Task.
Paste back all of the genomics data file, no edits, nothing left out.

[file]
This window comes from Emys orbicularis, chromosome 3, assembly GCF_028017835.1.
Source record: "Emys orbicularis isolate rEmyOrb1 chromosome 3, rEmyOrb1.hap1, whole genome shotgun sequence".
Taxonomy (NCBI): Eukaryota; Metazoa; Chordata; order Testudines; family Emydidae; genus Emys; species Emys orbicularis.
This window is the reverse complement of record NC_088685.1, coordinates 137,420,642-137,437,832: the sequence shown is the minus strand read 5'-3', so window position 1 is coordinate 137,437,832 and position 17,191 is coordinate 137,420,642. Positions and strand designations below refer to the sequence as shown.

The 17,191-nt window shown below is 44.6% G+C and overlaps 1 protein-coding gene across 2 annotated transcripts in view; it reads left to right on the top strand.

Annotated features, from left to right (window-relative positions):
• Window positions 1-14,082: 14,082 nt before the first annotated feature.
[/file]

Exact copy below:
This window comes from Emys orbicularis, chromosome 3, assembly GCF_028017835.1.
Source record: "Emys orbicularis isolate rEmyOrb1 chromosome 3, rEmyOrb1.hap1, whole genome shotgun sequence".
Taxonomy (NCBI): Eukaryota; Metazoa; Chordata; order Testudines; family Emydidae; genus Emys; species Emys orbicularis.
This window is the reverse complement of record NC_088685.1, coordinates 137,420,642-137,437,832: the sequence shown is the minus strand read 5'-3', so window position 1 is coordinate 137,437,832 and position 17,191 is coordinate 137,420,642. Positions and strand designations below refer to the sequence as shown.

The 17,191-nt window shown below is 44.6% G+C and overlaps 1 protein-coding gene across 2 annotated transcripts in view; it reads left to right on the top strand.

Annotated features, from left to right (window-relative positions):
• Window positions 1-14,082: 14,082 nt before the first annotated feature.